Research Highlight 2: The Language Teachers Use Influences the Language Students Learn

2nd grade students eagerly listening to a read-aloud by their teacher

Teacher Vocabulary Use and Student Language and Literacy Achievement

The Power of Teacher Talk

We know that the explicit teaching of unfamiliar words that students will encounter in written text is important. But what about the language that is used by teachers throughout the school day? What implicit learning opportunities are constrained or afforded through the model of the language that a teacher uses while teaching, and what are the impacts on student learning?

The importance of indirect or incidental language experiences in a classroom is emphasized in this study. And this and other research reviewed in the paper suggests that enriching linguistic environments are particularly beneficial for young readers or those who struggle with reading.

We’ve explored previously the importance not simply of “rich language” use (what does that even mean?) but of exposure to and use of a very particular kind of language: decontextualized language. This is the language of narrative, of conversational turn-taking and discussion around ideas and things, the more abstract language of written text. The content, form, and use of such language takes us beyond that of the immediate moment, beyond our own already delimited feelings and experiences, and into a realm of interpersonal and cultural thought, knowledge, and perspectives.

We can engage our children with this decontextualized language even before they leave the womb. They hear us tell stories and sing and begin to attune to our rhythms. Then when we can hold them in our arms, in our wraps, in our laps, we respond encouragingly to their babbling to tell them about the world, and we read picture books to them, showing them beautiful artwork that brings words alive. In classrooms, we read to our children with greater intention and a systematic approach, teaching them ideas and words before, during and after our carefully chosen texts, we instruct them in how to write what they can see or hear, and kids begin to automate the regular and irregular algorithms that sort letter-sounds and concepts into words.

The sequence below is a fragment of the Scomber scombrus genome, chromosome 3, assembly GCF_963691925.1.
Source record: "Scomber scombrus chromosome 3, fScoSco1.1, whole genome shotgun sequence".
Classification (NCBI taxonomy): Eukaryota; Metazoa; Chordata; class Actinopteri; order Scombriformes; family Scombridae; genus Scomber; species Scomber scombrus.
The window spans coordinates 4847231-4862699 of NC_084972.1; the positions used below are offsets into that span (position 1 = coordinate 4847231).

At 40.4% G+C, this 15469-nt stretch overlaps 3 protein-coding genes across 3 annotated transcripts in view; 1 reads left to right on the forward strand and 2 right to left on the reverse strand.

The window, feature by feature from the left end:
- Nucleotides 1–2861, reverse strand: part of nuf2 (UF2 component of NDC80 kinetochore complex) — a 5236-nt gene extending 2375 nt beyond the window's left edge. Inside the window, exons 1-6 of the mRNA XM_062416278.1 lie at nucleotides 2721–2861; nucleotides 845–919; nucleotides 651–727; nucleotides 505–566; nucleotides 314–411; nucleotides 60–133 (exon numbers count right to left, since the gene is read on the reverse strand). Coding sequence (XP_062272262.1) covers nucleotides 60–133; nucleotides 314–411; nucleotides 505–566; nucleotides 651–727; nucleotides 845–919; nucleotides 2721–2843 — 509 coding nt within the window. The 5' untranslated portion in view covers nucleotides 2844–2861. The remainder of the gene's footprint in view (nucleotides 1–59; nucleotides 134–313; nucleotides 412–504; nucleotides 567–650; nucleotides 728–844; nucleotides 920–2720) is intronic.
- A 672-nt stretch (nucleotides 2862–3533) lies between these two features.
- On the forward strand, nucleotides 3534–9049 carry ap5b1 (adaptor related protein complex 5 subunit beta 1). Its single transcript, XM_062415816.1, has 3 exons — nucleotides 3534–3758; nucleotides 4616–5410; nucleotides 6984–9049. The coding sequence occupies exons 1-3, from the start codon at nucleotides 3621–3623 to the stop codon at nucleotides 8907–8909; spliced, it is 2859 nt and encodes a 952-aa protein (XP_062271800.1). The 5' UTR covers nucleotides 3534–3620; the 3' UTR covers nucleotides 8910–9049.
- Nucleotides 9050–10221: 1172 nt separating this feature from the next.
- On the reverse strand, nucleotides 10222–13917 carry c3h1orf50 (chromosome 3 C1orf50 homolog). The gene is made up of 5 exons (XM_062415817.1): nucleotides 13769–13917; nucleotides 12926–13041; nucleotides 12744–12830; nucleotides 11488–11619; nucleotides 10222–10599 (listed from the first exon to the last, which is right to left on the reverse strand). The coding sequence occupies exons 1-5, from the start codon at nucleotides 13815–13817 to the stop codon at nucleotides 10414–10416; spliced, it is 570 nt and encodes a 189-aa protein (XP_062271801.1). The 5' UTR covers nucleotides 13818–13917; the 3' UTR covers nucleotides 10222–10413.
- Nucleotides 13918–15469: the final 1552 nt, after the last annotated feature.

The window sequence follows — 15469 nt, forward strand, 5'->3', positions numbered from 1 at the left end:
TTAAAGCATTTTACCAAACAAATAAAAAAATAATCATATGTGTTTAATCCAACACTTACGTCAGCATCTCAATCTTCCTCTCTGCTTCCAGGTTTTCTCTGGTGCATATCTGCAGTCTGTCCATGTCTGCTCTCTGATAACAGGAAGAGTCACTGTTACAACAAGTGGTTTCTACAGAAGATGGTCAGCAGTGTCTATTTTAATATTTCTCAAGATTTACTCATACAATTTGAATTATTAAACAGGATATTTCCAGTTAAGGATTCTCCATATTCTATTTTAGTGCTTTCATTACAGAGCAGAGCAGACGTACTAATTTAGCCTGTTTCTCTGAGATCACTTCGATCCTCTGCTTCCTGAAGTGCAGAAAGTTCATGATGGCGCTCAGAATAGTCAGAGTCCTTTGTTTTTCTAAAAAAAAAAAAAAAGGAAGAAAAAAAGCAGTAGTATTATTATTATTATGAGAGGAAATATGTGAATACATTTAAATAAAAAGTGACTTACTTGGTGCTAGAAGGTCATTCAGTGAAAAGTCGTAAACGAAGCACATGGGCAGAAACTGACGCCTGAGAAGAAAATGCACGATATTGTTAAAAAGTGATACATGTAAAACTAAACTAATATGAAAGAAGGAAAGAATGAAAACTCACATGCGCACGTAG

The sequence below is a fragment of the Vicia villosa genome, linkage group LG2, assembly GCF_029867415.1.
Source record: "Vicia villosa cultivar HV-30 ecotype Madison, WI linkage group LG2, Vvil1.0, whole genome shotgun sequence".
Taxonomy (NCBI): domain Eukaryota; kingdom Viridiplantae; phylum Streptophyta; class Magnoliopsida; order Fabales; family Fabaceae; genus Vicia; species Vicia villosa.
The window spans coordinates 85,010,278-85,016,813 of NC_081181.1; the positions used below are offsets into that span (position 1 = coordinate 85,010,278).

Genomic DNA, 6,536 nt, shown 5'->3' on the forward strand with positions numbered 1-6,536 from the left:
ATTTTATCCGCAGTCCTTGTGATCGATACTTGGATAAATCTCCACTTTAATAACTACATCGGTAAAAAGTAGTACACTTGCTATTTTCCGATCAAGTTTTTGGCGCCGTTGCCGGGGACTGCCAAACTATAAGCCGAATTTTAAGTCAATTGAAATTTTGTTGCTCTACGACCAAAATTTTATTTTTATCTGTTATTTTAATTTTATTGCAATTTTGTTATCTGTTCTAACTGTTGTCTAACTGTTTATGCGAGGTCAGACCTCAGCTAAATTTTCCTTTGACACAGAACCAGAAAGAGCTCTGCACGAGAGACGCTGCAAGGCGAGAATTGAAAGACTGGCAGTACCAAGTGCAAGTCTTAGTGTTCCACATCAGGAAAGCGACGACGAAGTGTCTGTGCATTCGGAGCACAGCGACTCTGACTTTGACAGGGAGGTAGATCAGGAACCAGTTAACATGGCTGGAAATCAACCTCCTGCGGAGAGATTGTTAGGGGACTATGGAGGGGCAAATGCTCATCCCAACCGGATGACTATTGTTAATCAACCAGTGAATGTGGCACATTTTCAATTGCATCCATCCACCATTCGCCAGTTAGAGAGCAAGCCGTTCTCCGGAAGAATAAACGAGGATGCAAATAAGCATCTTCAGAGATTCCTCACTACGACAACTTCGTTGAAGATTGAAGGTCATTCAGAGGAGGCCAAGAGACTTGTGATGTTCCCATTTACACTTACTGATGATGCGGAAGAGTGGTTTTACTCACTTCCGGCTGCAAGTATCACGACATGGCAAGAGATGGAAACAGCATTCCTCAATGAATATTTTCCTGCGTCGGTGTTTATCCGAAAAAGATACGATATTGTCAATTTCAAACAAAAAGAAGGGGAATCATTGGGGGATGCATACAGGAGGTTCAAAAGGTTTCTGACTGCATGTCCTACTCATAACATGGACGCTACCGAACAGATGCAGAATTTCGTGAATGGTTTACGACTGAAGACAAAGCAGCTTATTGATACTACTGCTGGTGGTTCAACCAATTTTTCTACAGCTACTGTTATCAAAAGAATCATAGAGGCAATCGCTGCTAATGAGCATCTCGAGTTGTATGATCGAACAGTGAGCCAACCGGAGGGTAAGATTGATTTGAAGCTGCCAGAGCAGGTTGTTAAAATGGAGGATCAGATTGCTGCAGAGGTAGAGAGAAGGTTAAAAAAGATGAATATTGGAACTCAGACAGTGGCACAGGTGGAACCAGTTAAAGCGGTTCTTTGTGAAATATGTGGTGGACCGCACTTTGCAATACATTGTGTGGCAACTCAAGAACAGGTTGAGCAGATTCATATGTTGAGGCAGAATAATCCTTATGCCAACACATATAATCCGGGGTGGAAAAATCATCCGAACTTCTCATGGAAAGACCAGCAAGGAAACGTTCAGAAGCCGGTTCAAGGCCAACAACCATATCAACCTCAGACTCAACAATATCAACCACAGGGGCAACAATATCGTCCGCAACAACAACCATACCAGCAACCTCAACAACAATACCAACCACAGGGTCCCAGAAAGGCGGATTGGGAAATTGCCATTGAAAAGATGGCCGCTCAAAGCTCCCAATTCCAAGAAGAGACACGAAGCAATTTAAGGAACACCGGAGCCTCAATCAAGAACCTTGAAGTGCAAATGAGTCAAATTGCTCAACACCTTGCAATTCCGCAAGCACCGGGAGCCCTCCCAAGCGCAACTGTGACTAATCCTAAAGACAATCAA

Indirect or incidental language experiences can provide students with exposure to and use of new vocabulary and grammatical structures. When teachers use a variety of forms of language in their speech, they can provide students with opportunities to hear and learn new kinds of language, new kinds of ideas, and new kinds of feelings and viewpoints. Teacher talk can provide students with models in how to use these different types of language. When teachers use clear and concise language, they show students how to communicate more precisely and efficiently. When teachers give students opportunities to respond to questions or to participate in discussions around shared texts, topics, and themes, they provide students with opportunities to practice using that language to demonstrate and deepen their understanding of that new knowledge.

The Research Paper

This study focused on second-grade classrooms. To gather the language data, the 2nd grade teachers wore a “language environment analysis (LENA) digital language processor to record a full day of instruction twice per month throughout the school year. The researchers then analyzed segments of the language they used directed to students using Systematic Analysis of Language Transcripts (SALT) transcriptions.

The study revealed something incredibly important: teachers who used more academic words had their students achieve higher vocabulary levels by the end of the year.